Do you even need me to say anything else? Can I be excused? I have a ton of things to do today, like mostly make more goat cheese polenta.
Also high on the list today – get back to my real life! which includes writing this post where I will go on to gush about the goat cheese polenta and tell you about my ten glorious non-internet days at the cabin and then get back to the topic at hand of POLENTA GOALS. Somehow that all doesn’t really feel like a real life. But hey. Back to it.
So yes indeed! After ten restful days away from my very professional home office (which is actually a hand-me-down desk squeezed into a tiny corner by the window of our guest room which is currently also triple-functioning as Sage’s bedroom – small house probs), I’m back in action at the keyboard, bribing myself to get back in gear with a coffee and fresh banana bread this morning – tis a blogger’s life for me!
And it’s a pretty happy life right now considering that I am coming off of ten days where the most important things I did were: sitting on the dock, going for woodsy runs, binge-reading all the best mind-candy books, making dinner for my family, and of course, completing my one annual wakeboarding run to prove to myself that even though I now make a living by being an internet nerd, I still have a slice of cool-person youth left in me. STILL GOT IT. Also important: over the course of the vacation, I averaged a lovely ten hours of sleep a night and it was pretty much EVERYTHING. I know. File that statement under Ways To Get People To Hate You.
But also making this morning happy is the fact that the memory of these roasted tricolor tomatoes and sautéed garlic spinach on a creamy pillow of goat cheese polenta is still very fresh, very vivid, very much burned into my mind in the best possible way.
How To Make Our Goat Cheese Polenta (1 MIN):
Alright now. What to even say about this dish? It’s so simple and so SUMMER to me.
Fresh, juicy tomatoes, vibrant green spinach, and a creamy goat cheese polenta – maybe topped off with some Parm and fresh basil from my very own little garden? I dunno. I like to dream big.
We made a few versions of this before settling on this one – and you need to know this: don’t skip the spinach. Since you’ll sauté the spinach with the garlic, it has tons of must must must have flavor. And without it, the overall combination will be yummy but not WOWS yummy for people like use who need that roasty-garlic-depth packed into every bite.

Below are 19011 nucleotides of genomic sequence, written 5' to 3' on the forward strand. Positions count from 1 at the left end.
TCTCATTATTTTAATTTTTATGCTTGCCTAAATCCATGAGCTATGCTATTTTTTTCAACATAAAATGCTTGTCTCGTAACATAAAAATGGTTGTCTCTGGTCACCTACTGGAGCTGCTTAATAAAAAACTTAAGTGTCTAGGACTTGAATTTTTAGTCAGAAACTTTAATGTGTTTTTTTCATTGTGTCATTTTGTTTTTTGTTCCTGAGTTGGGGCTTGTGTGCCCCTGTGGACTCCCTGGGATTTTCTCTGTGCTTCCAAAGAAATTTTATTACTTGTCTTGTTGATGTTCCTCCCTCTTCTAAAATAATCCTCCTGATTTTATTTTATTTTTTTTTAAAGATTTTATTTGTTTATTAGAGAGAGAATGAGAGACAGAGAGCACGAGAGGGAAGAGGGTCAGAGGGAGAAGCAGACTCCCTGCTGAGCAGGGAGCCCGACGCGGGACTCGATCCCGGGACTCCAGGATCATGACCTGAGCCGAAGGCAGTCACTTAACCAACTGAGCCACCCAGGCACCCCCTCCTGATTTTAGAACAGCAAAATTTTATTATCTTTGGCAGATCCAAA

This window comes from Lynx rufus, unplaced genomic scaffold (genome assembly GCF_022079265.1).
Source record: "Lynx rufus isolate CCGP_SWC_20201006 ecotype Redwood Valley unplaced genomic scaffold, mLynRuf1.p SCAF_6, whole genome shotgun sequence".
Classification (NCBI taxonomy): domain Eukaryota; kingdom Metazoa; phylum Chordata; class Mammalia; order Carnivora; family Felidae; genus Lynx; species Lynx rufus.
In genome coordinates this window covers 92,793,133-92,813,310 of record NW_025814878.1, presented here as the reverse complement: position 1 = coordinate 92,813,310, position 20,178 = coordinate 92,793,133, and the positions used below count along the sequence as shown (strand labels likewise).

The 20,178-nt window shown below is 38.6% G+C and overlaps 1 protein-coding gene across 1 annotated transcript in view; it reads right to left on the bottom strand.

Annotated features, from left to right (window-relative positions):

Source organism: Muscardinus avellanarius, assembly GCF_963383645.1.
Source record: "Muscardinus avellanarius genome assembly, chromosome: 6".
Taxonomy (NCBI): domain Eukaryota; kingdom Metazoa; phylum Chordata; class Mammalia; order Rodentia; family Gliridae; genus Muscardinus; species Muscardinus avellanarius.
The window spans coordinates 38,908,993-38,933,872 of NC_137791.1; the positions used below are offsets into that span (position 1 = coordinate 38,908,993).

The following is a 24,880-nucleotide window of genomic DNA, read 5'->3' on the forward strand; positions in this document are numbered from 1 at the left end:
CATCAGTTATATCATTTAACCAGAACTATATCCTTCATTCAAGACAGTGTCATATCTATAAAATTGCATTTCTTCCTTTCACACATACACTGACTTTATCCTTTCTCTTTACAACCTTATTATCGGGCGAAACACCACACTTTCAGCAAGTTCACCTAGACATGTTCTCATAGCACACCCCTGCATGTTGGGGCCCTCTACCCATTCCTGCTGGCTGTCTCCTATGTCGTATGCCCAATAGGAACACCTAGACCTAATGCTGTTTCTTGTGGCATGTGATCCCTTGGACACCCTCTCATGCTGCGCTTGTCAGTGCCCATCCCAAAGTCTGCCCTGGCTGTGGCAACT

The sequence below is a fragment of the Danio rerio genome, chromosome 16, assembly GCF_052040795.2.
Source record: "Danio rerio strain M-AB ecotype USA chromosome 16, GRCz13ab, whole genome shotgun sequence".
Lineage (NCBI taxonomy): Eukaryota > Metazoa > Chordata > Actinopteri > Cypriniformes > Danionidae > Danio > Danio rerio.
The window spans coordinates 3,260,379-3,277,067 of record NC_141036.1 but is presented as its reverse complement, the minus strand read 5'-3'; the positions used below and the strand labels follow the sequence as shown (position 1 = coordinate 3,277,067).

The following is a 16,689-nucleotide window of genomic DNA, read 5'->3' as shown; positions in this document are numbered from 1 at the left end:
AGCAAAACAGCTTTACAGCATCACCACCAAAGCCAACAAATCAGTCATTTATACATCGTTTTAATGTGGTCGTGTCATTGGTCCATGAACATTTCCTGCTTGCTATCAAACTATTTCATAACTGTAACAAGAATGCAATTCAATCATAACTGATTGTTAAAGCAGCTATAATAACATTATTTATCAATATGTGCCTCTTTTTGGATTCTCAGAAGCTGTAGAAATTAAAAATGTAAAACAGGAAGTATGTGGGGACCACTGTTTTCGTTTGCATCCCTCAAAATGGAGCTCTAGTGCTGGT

It’s no surprise to anyone that I looked forward to the leftovers every single day until they were gone, and this is evidenced by my lovingly photographed plastic container of polenta and tomatoes and spinach at the end of this post. Plastic food storage container photos? I’m not above that. I packed it all up post-cooking and it looked so pretty smiling back at me from the container with all its rainbow tomato beauty – I just couldn’t not.
It’s not meatless Monday but it’s going to be a meatless win for dinner tonight in our house involving dangerous amounts of creamy goat cheese polenta.
Preheat the oven to 425 degrees. Wash the tomatoes, place on a baking sheet, and pat dry. Drizzle with 1 tablespoon of the oil. Roast for 10 minutes, gently turn the tomatoes, and repeat until the tomatoes are browned, about 30 minutes. I turned the heat up to 450 at the end to get more browning action.
Heat the remaining 2 tablespoons oil in a large heavy pan. Add the garlic and saute gently until fragrant, but do not brown – browned garlic tastes bitter and gross. When the garlic is smelling awesome, add the spinach and turn off the heat. You should be able to just keep stirring the spinach around for a minute and it will wilt and reduce in size. Transfer to a bowl and set aside. Wipe out the pan with a paper towel.
In the same pan, bring the water to a boil. Add the polenta and whisk until smooth. Simmer for 15 minutes or so until the polenta has thickened. Add the goat cheese and the salt and stir until smooth. Taste and adjust as necessary. Serve the polenta immediately with the tomatoes and the spinach.
The polenta thickens and hardens as it starts cooling – but for this recipe, I liked the polenta soft, so if you need to loosen it up a bit, just add some water or milk and whisk until smooth.
You CAN make polenta just using cornmeal – you can follow the directions in this recipe if you’re doing that. But I will say that I liked using the actual polenta corn grits this time – I felt like the consistency was better.